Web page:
My approach in these situations is initially to request a panoramic radiograph, supplemented with one or two periapical views of the suspect area. If the permanent dentition is largely complete, except for the area of the impaction and the timing is suitable for the commencement of orthodontic treatment, I will also include a cephalogram and intra-oral and extra-oral clinical photographs, together with dental impressions. At a subsequent visit I will explain the need for a CBCT evaluation to the parent, because the population in my country is largely well educated with a good measure of sophistication, access to the internet and a grasp of the benefits and drawbacks of ionizing radiation. I then arrange for this to be done. If the impacted tooth is a maxillary central incisor, a phase 1 treatment is likely to be advised and, again, a CBCT evaluation will be ordered.

If the patient is too early for treatment and, assuming that the location of the impacted tooth and its relationship with its neighbors are non-threatening, I will usually place the patient on annual or semi-annual recall for reassessment. Occasional supplementary single radiographs may be later needed to monitor the movements of the impacted tooth, until active treatment is indicated and only then will I perform my CBCT evaluation.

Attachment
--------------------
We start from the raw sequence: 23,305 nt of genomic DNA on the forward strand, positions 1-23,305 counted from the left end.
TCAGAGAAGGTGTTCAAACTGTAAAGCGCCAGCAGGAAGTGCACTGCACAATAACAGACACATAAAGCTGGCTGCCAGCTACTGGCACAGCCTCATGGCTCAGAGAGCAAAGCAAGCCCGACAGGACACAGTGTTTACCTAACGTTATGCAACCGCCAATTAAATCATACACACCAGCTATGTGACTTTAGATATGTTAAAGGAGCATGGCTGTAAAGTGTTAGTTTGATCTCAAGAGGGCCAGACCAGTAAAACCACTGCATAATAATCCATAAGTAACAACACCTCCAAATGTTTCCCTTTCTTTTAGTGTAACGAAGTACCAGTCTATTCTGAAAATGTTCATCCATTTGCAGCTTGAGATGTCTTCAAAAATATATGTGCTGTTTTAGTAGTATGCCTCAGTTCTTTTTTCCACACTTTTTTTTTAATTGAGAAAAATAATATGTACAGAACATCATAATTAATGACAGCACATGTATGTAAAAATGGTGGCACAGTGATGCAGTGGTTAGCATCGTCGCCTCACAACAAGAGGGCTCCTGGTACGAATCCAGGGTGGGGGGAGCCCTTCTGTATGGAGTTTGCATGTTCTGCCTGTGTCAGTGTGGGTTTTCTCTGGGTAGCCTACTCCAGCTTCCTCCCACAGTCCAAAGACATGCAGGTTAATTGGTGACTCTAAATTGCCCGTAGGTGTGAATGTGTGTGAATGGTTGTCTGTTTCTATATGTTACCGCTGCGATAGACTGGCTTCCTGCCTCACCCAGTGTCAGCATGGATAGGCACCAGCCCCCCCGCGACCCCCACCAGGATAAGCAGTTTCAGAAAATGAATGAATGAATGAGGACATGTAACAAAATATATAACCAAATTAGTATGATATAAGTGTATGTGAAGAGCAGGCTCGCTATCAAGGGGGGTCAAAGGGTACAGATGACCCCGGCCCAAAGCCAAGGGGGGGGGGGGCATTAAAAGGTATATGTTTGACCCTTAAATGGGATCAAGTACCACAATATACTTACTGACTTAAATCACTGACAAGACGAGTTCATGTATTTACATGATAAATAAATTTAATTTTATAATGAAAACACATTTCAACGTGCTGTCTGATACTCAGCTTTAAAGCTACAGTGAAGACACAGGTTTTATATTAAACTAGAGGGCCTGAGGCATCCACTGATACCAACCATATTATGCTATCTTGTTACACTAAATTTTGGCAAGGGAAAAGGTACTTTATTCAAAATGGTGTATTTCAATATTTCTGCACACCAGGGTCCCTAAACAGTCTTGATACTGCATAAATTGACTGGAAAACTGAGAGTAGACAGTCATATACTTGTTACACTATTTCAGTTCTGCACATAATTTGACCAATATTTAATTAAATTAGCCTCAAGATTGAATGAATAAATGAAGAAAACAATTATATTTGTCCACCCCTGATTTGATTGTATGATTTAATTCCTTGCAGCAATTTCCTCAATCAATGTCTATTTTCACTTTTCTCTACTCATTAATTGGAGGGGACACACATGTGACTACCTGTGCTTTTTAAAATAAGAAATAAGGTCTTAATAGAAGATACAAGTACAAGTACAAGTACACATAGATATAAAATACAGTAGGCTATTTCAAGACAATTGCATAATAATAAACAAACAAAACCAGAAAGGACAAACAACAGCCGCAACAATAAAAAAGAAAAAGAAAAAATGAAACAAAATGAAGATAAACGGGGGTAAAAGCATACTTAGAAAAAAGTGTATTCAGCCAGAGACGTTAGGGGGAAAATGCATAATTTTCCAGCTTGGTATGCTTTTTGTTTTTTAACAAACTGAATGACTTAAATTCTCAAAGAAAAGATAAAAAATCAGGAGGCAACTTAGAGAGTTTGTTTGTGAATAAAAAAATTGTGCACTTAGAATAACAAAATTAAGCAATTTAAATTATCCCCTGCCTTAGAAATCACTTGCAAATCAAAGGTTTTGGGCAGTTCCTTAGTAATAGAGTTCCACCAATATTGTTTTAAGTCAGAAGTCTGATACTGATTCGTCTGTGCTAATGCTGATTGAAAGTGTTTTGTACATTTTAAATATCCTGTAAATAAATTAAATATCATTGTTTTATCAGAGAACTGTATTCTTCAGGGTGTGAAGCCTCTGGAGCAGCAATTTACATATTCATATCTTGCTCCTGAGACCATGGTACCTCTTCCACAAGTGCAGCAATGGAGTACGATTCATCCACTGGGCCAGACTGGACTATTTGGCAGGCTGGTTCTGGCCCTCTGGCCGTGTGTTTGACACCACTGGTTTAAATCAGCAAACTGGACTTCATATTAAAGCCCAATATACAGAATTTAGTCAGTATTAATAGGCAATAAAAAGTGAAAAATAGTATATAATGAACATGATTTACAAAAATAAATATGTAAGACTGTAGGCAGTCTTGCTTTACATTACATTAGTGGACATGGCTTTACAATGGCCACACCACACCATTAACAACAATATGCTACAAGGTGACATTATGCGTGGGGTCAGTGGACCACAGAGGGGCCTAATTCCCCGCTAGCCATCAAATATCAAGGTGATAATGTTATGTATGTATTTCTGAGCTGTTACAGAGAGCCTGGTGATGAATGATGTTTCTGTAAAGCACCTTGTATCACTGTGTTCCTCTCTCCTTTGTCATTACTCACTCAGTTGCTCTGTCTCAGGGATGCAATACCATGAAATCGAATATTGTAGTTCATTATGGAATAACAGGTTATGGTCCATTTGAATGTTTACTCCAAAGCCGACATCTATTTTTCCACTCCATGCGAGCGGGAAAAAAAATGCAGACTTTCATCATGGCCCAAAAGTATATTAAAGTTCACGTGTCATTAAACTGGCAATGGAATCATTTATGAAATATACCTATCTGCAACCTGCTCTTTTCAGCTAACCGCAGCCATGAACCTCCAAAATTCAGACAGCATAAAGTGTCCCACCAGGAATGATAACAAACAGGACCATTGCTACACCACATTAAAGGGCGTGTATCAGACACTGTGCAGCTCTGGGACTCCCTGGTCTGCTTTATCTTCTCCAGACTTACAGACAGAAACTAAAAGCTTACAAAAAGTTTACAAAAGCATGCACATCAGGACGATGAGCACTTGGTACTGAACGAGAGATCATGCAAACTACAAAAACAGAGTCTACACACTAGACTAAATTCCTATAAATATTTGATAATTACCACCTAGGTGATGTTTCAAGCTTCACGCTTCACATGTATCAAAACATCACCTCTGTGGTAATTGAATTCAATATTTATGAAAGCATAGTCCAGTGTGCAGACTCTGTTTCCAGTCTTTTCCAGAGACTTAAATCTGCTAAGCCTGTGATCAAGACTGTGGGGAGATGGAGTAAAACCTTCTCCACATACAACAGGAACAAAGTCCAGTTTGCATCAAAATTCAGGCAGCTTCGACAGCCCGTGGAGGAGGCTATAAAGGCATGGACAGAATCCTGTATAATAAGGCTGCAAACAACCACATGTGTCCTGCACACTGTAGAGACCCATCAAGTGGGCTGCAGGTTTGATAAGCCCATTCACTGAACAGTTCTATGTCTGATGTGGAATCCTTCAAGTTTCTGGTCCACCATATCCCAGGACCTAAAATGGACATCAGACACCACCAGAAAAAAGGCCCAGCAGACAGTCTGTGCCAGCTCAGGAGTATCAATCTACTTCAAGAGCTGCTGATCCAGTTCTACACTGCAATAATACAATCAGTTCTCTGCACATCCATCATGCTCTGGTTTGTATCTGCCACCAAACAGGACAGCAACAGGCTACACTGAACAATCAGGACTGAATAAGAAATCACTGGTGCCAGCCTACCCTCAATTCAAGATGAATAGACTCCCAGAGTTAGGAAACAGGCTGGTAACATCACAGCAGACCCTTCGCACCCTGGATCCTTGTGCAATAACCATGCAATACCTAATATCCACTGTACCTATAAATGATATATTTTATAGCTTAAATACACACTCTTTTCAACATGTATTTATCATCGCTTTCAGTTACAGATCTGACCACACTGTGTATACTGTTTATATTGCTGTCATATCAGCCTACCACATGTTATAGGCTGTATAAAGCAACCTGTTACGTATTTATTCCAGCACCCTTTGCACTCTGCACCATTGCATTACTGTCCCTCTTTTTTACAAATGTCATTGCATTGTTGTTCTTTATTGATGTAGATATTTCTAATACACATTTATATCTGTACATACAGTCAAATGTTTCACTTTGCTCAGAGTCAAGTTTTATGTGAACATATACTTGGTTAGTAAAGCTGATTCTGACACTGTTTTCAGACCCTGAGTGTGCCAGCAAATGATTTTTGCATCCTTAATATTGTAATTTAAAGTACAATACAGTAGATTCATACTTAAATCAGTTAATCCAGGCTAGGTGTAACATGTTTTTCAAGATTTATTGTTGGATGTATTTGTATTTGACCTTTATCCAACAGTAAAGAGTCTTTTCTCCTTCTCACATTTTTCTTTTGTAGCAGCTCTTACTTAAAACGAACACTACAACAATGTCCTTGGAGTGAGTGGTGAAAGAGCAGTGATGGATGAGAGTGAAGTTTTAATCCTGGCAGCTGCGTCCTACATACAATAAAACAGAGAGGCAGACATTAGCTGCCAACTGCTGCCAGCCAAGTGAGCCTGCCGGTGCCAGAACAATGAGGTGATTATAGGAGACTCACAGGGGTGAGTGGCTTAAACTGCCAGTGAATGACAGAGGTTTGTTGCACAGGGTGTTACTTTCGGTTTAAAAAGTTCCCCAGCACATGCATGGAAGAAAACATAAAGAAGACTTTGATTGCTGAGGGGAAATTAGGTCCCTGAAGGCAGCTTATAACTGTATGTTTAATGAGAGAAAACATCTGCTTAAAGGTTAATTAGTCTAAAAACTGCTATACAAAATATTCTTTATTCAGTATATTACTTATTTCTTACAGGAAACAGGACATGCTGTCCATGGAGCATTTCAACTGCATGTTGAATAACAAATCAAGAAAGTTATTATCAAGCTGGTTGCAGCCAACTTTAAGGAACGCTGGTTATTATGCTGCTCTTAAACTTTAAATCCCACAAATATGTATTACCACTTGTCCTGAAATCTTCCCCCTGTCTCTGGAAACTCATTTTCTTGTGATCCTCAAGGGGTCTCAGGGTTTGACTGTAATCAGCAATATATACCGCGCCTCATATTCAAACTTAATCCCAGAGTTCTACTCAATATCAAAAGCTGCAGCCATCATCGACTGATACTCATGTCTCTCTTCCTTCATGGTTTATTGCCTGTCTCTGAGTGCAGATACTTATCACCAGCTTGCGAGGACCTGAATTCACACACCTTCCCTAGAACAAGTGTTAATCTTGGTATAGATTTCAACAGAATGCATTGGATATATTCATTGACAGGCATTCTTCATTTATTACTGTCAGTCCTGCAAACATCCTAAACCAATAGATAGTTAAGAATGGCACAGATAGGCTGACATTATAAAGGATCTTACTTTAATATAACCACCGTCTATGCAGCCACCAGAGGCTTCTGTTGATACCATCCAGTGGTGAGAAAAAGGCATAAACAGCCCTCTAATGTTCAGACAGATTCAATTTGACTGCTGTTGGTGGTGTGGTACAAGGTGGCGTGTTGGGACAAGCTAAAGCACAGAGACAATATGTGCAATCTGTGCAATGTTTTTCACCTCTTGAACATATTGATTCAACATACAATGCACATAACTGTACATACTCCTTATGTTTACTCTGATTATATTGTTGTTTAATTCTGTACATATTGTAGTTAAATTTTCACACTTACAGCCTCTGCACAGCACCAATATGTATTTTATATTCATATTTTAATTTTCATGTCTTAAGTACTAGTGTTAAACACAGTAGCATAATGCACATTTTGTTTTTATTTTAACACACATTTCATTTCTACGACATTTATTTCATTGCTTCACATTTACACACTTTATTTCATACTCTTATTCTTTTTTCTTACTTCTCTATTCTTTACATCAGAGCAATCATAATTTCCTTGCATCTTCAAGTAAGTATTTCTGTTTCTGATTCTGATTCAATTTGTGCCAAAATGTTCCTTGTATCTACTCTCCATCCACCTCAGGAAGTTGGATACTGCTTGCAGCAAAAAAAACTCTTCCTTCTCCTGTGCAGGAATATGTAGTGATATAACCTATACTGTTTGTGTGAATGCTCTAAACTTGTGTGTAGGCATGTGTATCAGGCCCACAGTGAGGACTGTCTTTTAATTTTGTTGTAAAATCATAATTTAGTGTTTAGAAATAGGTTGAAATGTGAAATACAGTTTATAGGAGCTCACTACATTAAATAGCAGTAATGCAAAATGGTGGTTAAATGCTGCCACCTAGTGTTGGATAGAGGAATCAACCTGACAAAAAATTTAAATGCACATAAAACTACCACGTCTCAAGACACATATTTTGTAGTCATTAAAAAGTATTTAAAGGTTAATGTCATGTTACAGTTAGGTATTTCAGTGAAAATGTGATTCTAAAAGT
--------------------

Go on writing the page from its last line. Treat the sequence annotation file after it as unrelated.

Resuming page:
For the purposes of the present discussion in this month’s bulletin, we shall assume that active orthodontic intervention will not be undertaken for a year or more and, if we can agree on the line of argument expressed above, a CBCT will not be considered justified at this stage. As such, I regard it as incumbent on me to gather as much information as is available from planar radiographs, during the long period that the patient is under observation prior to treatment.

My approach is “….let’s maximize the information available from simple inexpensive methods before moving on the costly and often premature CT imaging modality, which is relatively much heavier on radiation".

The frame of reference to be considered in this context includes periapical radiographs, panoramic films, possibly with the addition of an occlusal film. A lateral cephalogram will sometimes be included, particularly if there is a need for a baseline to monitor growth.

A pair of periapical radiographs:

Periapical films appear to be going out of fashion in relation to orthodontics in general and to the diagnosis of tooth impaction in particular, which is a shame because their depiction of individual teeth represents the best qualitative representation that is available among the planar films. The film shows the clearest detail of the tooth in question, particularly in relation to pathologic changes in the sharp outline of the crown and root of the tooth, its follicle, its root canal and its apical region. By itself, however, it is only a two-dimensional view and, as such, it cannot be used to give clues regarding the bucco-lingual location of one tooth vis-à-vis another on which its shadow is superimposed.